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State Duma Backs Putin's Foreign Assets Bill

The State Duma on Friday unanimously passed in a first reading a bill submitted by President Vladimir Putin that would prevent government officials from holding money in overseas banks or owning foreign-issued bonds and shares.

The bill, which supporters say will restrict corruption and foreign influence in Russia, would oblige officials to close their foreign accounts and sell any overseas assets within three months of the legislation coming into force.

Speaking before the Duma, Irina Yarovaya, head of the State Duma's Security and Anti-Corruption Committee and a senior figure in United Russia, stressed that the latest bill bore Putin's signature and that public opinion was behind him.

"This is yet another step toward forming a systemic government policy on defending state interests and cracking down on corruption," Yarovaya said, calling on her Duma colleagues to support the president's efforts to build "a new legal culture."

Vladimir Zhirinovsky, the flamboyant leader of the nationalist Liberal Democratic Party, told lawmakers that his party supported the legislation, saying that "high-ranking politicians should not have one kopek abroad."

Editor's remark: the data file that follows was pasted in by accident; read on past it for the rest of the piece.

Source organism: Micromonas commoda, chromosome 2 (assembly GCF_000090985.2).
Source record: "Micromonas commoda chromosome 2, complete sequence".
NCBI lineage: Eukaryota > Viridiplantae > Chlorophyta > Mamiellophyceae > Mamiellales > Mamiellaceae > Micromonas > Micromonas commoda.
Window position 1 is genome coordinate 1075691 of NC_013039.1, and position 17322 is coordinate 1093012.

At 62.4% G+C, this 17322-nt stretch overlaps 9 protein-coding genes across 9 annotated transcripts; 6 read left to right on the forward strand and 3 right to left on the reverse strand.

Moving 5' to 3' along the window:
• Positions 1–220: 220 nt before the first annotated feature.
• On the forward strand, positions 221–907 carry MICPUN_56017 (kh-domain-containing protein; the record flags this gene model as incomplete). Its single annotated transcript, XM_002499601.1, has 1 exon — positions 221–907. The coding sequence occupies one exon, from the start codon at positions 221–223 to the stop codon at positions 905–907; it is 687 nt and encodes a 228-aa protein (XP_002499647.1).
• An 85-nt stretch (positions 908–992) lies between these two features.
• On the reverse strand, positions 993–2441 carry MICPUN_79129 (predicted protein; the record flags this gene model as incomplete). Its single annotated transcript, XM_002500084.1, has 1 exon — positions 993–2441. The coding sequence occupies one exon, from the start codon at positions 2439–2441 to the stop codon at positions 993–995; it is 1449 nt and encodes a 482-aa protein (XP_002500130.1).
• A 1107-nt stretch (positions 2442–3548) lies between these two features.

According to the bill, noncompliant officials would be fired, even though an earlier bill passed in a first reading last year stipulated fines of up to 10 million rubles ($333,000) or five-year jail terms for those who don't give up certain foreign assets.

The earlier bill, which was drafted by lawmakers from all four Duma factions and aims to ban officials from owning property abroad, is being amended. It is expected to be passed together with Putin's bill, which would apply to federal and regional officials, senior prosecutors and employees at the Central Bank.

Observers interpreted the decision to allow officials to own overseas property in the bill submitted by Putin as a softening of the Kremlin stance.

Both bills would apply financial restrictions to officials' spouses and children, in whose names accounts and assets are often registered so officials can bypass declaration rules. But diplomats and others serving abroad would be entitled to keep overseas assets.

Meanwhile, in a separate bill, lawmakers on Friday voted in favor of extending the financial restrictions to members of Prime Minister Dmitry Medvedev's Cabinet.

The bills must pass two more Duma readings and be approved by the Federation Council before being signed into law, but Yarovaya said Friday that they could take effect before the end of March.

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